It might seem, at first, like measuring hearing loss would be easy. If you’re suffering from hearing loss, you can most likely hear certain things clearly at a lower volume, but not others. Most letters may sound clear at high or low volumes but others, such as “s” and “b” could get lost. When you learn how to understand your hearing test it becomes clearer why your hearing seems “inconsistent”. That’s because there’s more to hearing than simply turning up the volume.
When I get my audiogram, how do I decipher it?
An audiogram is a type of hearing test that hearing professionals use to determine how you hear. It would be great if it looked as basic as a scale from one to ten, but unfortunately, that’s not the case.
Many people find the graph format challenging at first. But you too can understand a hearing test if you’re aware of what you’re looking at.
Reading volume on an audiogram
The volume in Decibels is detailed on the left side of the chart (from 0 dB to around 120 dB). The higher the number, the louder the sound needs to be for you to be able to hear it.
A loss of volume between 26 dB and 45 dB signifies mild hearing loss. If hearing begins at 45-65 dB then you’re dealing with moderate hearing loss. Hearing loss is severe if your hearing starts at 66-85 dB. If you can’t hear sound until it reaches 90 dB or more (louder than the volume of a running lawnmower), it means that you have profound hearing loss.
Reading frequency on a audiogram
You hear other things besides volume too. You hear sound at varied frequencies, commonly called pitches in music. Different types of sounds, including letters of the alphabet, are differentiated by frequency or pitch.
Frequencies which a human ear can hear, ranging from 125 (lower than a bullfrog) to 8000 (higher than a cricket), are typically listed along the bottom of the chart.
We will check how well you’re able to hear frequencies in between and can then diagram them on the chart.
So, for illustration, if you have high-frequency hearing loss, in order for you to hear a high-frequency sound it may have to be at least 60 dB (which is about the volume of an elevated, but not yelling, voice). The volume that the sound needs to reach for you to hear specific frequencies varies and will be plotted on the chart.
Is it significant to track both frequency and volume?
Now that you understand how to read your hearing test, let’s have a look at what those results might mean for you in real life. High-frequency hearing loss, which is a quite common type of loss would make it harder to hear or comprehend:
- Women and children who tend to have higher-pitched voices
- Beeps, dings, and timers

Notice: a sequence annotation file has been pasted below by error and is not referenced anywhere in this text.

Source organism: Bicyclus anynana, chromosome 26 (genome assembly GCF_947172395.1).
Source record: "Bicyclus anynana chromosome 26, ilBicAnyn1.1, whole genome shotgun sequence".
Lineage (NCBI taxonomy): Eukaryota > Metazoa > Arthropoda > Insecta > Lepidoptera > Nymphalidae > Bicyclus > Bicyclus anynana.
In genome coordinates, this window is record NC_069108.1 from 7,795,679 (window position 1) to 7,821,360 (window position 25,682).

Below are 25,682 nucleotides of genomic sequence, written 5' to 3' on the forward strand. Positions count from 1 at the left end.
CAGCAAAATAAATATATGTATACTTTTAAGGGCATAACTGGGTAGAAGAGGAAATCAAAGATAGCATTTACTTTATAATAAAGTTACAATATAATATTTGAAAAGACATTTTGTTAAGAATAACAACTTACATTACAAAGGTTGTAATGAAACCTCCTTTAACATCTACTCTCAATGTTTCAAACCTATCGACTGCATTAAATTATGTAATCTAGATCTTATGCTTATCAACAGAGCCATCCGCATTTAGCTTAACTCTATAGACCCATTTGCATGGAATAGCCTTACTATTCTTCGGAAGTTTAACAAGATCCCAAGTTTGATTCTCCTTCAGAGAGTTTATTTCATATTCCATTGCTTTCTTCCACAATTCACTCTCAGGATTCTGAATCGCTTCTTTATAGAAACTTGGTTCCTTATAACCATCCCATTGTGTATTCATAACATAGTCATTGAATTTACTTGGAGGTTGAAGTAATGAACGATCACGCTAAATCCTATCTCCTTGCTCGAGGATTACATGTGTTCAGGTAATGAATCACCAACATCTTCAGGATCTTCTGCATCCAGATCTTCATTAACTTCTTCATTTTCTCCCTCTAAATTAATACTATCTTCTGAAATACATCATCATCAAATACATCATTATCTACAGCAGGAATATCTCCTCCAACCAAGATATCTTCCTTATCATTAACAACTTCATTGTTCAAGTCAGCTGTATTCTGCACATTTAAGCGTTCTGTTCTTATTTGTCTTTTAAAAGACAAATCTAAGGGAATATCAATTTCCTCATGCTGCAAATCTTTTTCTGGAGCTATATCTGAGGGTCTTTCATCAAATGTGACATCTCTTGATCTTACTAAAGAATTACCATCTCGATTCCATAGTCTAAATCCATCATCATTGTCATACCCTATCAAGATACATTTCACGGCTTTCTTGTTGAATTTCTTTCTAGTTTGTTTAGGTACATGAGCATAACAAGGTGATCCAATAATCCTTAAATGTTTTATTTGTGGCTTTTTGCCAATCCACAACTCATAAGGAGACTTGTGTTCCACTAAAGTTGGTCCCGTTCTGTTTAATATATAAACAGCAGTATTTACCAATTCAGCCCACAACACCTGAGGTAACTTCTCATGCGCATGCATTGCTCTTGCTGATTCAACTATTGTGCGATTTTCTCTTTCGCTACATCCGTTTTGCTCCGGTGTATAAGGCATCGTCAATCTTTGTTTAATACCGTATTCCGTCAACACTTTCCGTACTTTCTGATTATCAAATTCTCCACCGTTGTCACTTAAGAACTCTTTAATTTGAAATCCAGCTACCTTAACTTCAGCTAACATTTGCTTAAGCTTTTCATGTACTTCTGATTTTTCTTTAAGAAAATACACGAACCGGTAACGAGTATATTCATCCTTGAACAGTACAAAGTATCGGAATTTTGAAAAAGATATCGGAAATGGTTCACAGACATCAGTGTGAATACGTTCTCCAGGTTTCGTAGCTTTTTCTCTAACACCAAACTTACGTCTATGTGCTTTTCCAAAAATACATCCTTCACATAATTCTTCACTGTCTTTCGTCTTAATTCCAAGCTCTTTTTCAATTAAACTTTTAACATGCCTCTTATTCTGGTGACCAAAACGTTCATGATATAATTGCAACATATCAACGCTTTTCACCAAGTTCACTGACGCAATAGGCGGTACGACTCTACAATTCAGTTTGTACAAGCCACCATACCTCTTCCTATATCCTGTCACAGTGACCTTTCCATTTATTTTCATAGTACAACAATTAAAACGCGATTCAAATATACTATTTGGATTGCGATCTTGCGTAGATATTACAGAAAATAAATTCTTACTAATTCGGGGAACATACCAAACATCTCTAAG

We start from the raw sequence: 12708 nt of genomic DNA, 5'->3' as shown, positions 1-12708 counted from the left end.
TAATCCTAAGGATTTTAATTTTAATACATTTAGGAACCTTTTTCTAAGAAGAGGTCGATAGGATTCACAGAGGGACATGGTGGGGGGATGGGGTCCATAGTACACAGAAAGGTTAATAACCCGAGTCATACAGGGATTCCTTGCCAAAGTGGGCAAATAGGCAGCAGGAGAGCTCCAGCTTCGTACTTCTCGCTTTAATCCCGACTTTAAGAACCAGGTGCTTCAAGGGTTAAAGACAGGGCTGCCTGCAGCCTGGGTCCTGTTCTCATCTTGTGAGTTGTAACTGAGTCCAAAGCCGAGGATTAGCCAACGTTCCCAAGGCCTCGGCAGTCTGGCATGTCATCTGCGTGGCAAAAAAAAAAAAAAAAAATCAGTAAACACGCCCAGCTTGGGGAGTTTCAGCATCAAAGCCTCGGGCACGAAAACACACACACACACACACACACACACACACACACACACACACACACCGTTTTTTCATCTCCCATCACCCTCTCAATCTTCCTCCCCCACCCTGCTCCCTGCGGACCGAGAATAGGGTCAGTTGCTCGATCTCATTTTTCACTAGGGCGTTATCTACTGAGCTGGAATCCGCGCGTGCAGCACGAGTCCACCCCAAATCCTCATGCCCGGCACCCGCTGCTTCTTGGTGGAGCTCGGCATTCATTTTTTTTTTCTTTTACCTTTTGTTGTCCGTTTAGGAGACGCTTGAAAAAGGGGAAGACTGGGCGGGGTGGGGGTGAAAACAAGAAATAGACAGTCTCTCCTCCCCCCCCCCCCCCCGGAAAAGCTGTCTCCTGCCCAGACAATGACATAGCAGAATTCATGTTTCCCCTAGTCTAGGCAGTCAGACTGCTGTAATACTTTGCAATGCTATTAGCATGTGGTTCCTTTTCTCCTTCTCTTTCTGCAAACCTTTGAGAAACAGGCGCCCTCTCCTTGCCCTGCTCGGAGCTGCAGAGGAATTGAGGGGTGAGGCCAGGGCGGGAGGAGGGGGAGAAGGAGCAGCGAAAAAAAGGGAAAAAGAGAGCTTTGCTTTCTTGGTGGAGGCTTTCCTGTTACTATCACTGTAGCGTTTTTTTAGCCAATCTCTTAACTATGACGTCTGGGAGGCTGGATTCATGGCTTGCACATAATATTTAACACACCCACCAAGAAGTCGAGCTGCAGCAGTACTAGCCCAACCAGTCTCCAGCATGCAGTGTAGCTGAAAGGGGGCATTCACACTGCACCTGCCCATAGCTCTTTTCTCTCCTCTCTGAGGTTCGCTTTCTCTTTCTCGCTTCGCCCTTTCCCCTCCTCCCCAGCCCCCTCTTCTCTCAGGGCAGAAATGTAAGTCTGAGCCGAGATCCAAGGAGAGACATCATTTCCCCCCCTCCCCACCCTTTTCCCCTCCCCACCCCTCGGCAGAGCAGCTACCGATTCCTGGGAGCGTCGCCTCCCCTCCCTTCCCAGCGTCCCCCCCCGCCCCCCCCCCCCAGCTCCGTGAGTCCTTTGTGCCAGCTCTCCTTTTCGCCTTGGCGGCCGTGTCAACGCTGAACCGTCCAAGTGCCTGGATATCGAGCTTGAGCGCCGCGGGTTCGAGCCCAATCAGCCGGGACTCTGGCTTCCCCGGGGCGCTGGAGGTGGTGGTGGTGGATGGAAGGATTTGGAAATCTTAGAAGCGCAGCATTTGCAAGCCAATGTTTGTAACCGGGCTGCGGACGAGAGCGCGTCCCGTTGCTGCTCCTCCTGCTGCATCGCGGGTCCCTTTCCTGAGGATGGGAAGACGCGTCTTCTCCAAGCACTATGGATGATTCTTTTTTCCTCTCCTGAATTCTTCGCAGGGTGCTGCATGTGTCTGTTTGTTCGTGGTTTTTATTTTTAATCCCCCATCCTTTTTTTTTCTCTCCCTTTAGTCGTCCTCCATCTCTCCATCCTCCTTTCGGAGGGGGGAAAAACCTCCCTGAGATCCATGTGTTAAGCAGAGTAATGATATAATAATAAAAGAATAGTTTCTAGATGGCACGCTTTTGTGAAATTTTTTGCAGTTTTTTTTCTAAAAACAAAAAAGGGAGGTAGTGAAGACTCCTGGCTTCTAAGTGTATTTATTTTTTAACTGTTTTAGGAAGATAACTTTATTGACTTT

- “F”, “H”, “S”
- Whispers, even if hearing volume is good
Some specific frequencies may be more difficult for a person who has high frequency hearing loss to hear, even within the higher frequency range.
Within the inner ear tiny stereocilia (hair-like cells) vibrate in response to sound waves. You lose the ability to hear in whatever frequencies which the corresponding hair cells that pick up those frequencies have become damaged and died. If all of the cells that pick up that frequency are damaged, then you totally lose your ability to hear that frequency even at higher volumes.
This type of hearing loss can make some communications with loved ones really aggravating. You may have trouble only hearing specific frequencies, but your family members may assume they need to yell to be heard at all. And higher frequency sounds, such as your sister speaking to you, often get drowned out by background noise for people with this kind of hearing loss.
Hearing solutions can be individualized by a hearing professional by using a hearing test
We will be able to custom program a hearing aid for your specific hearing needs once we’re able to comprehend which frequencies you’re having trouble hearing. Modern hearing aids have the ability to know exactly what frequencies enter the microphone. The hearing aid can be fine tuned to boost whatever frequency you’re having trouble hearing. Or it can utilize its frequency compression feature to change the frequency to one you can hear better. In addition, they can improve your ability to process background noise.
This delivers a smoother more natural hearing experience for the hearing aid wearer because rather than simply making everything louder, it’s meeting your personal hearing needs.
If you think you may be experiencing hearing loss, contact us and we can help.